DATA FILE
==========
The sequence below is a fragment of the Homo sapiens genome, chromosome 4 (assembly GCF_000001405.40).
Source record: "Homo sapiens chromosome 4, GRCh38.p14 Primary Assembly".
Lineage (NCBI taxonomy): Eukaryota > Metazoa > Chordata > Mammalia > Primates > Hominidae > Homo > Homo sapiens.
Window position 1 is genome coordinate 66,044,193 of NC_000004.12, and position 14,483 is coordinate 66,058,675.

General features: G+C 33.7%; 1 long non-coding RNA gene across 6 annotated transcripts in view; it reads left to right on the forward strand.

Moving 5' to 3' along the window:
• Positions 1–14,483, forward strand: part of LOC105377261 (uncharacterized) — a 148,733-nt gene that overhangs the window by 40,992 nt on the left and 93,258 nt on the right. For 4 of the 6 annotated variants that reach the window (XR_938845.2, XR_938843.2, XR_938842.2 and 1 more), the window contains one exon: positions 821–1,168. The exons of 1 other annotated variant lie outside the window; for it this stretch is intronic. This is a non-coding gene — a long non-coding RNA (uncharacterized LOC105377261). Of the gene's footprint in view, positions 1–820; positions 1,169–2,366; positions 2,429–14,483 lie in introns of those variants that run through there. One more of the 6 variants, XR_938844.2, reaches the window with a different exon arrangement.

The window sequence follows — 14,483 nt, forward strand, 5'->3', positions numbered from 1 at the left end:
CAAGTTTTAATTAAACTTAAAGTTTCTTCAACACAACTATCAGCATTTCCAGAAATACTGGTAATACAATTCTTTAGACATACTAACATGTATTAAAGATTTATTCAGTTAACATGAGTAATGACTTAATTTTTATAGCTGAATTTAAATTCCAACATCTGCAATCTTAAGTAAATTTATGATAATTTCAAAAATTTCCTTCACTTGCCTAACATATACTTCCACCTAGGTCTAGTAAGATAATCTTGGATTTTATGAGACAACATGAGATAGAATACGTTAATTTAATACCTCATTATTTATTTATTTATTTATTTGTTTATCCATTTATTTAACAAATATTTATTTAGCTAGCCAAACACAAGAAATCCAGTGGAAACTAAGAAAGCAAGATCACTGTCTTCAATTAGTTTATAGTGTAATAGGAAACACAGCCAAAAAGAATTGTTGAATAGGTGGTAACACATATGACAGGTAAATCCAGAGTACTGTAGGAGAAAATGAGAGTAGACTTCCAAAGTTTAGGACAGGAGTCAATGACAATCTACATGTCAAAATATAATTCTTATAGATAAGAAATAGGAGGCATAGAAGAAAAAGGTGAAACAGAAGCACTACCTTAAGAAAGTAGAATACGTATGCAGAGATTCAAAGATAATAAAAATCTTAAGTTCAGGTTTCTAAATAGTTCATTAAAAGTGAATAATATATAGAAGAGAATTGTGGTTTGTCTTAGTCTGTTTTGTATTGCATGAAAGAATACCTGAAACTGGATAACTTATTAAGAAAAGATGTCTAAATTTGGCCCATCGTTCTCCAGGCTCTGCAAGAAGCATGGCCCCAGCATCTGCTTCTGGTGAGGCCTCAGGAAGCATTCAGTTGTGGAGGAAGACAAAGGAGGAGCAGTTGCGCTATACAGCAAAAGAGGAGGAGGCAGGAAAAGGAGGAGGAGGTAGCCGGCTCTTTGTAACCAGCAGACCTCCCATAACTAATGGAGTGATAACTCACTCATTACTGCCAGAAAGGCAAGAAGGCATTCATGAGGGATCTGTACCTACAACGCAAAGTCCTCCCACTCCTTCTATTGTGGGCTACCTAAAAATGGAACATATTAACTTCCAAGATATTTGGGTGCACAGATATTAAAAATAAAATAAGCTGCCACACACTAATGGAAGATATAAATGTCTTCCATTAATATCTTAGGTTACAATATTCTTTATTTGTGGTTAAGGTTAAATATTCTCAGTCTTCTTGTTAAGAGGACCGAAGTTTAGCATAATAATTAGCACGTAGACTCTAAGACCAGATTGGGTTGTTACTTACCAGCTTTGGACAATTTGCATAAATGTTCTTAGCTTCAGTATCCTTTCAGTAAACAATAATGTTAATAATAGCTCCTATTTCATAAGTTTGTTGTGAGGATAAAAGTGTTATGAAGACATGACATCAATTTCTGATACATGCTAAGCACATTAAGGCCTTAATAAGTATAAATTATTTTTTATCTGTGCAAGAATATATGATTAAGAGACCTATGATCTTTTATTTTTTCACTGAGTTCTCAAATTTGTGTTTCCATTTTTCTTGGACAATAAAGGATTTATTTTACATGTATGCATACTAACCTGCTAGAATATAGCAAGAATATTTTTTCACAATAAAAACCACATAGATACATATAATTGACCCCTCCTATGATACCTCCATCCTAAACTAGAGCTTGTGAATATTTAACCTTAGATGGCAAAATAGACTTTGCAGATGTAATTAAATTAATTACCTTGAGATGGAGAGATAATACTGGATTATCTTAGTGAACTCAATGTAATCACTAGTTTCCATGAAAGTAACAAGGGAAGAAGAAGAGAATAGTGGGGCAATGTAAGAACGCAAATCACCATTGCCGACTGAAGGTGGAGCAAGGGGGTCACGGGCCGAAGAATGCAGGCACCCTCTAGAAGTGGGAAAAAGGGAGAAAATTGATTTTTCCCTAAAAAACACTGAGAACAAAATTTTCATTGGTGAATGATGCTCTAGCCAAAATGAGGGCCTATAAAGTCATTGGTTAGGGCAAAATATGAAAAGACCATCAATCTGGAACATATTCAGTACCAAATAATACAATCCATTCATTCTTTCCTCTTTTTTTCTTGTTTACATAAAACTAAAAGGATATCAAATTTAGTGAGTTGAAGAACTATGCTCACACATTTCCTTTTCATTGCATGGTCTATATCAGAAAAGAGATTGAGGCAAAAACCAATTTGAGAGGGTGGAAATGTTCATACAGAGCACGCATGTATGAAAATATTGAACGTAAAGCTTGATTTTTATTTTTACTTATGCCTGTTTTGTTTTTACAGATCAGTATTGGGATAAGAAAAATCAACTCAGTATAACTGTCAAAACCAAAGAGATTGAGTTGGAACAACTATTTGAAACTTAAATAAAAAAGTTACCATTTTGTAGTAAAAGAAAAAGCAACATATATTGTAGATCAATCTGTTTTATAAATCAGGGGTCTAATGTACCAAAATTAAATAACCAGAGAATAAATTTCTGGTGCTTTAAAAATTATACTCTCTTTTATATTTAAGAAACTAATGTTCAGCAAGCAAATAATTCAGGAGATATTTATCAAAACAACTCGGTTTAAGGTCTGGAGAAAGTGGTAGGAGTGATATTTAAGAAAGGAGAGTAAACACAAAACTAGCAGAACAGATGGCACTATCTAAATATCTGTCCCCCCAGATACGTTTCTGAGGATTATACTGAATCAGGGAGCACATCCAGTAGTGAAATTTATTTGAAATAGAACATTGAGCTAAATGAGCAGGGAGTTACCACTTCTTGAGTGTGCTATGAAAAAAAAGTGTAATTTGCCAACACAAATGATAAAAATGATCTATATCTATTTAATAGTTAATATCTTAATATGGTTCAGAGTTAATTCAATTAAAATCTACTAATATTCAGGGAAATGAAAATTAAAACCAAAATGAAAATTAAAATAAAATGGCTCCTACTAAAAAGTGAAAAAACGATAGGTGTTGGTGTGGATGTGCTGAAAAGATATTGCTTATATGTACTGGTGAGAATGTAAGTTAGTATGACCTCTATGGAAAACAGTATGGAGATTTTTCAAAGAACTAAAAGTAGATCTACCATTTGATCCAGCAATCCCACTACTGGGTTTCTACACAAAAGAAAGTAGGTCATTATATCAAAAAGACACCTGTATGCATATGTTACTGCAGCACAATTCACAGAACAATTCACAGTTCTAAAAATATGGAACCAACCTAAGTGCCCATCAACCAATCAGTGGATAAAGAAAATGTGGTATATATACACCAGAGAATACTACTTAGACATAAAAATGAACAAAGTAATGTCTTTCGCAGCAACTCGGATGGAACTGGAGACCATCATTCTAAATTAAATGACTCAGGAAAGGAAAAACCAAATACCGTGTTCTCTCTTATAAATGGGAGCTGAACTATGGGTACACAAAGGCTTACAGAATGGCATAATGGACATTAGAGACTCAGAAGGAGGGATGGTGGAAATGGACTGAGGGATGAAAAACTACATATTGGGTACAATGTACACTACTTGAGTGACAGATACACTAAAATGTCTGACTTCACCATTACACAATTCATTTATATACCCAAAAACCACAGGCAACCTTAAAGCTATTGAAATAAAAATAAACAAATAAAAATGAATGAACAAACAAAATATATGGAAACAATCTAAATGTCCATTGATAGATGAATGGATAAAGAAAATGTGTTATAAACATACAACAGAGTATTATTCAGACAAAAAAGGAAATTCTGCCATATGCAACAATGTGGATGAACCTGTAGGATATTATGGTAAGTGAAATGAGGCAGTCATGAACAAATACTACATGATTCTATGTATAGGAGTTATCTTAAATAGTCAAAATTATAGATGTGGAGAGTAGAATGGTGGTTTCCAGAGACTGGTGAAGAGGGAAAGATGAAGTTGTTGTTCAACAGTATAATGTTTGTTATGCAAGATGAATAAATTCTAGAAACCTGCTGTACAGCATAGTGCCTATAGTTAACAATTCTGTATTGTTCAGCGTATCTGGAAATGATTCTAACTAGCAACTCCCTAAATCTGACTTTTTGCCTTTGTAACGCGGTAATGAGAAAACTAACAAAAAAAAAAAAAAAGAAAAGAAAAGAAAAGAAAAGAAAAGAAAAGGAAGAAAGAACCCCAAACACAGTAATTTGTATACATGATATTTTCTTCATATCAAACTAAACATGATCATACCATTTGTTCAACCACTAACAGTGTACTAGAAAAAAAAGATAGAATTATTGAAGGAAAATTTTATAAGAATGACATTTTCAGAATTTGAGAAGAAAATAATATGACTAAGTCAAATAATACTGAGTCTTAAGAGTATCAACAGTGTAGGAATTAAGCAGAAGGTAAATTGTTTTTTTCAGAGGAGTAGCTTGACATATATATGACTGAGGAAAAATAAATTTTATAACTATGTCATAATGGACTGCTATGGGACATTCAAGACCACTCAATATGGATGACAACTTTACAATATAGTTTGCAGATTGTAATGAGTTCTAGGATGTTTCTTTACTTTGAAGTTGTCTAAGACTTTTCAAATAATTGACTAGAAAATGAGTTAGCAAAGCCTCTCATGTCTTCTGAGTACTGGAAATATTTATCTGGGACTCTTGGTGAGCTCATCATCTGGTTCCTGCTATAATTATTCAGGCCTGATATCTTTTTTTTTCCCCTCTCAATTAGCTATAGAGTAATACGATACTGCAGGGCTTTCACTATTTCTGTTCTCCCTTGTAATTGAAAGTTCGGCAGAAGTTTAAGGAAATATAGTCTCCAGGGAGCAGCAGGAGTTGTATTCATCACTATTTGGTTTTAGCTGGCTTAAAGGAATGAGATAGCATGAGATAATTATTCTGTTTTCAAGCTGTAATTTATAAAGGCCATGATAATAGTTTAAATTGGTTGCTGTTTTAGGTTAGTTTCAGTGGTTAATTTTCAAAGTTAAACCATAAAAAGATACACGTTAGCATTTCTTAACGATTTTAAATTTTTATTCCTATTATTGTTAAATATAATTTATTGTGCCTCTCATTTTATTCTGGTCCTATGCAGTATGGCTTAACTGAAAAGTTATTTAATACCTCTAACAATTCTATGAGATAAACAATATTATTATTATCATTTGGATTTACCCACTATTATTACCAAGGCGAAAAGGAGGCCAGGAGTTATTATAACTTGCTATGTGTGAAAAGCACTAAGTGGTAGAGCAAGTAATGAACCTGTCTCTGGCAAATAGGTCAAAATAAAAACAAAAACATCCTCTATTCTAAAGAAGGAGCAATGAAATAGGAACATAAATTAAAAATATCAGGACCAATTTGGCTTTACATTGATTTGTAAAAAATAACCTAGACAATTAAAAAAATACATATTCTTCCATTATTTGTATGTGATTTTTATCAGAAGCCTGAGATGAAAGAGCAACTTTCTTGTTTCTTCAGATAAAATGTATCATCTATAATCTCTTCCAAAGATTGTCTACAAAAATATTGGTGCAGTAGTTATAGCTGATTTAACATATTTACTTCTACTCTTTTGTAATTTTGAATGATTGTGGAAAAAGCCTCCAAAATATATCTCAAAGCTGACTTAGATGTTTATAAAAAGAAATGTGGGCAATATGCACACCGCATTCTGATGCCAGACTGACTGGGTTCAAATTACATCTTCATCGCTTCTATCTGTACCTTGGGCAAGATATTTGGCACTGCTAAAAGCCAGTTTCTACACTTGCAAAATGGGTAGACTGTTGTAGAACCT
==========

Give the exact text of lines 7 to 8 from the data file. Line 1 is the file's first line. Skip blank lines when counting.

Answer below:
• Positions 1–14,483, forward strand: part of LOC105377261 (uncharacterized) — a 148,733-nt gene that overhangs the window by 40,992 nt on the left and 93,258 nt on the right. For 4 of the 6 annotated variants that reach the window (XR_938845.2, XR_938843.2, XR_938842.2 and 1 more), the window contains one exon: positions 821–1,168. The exons of 1 other annotated variant lie outside the window; for it this stretch is intronic. This is a non-coding gene — a long non-coding RNA (uncharacterized LOC105377261). Of the gene's footprint in view, positions 1–820; positions 1,169–2,366; positions 2,429–14,483 lie in introns of those variants that run through there. One more of the 6 variants, XR_938844.2, reaches the window with a different exon arrangement.

The window sequence follows — 14,483 nt, forward strand, 5'->3', positions numbered from 1 at the left end: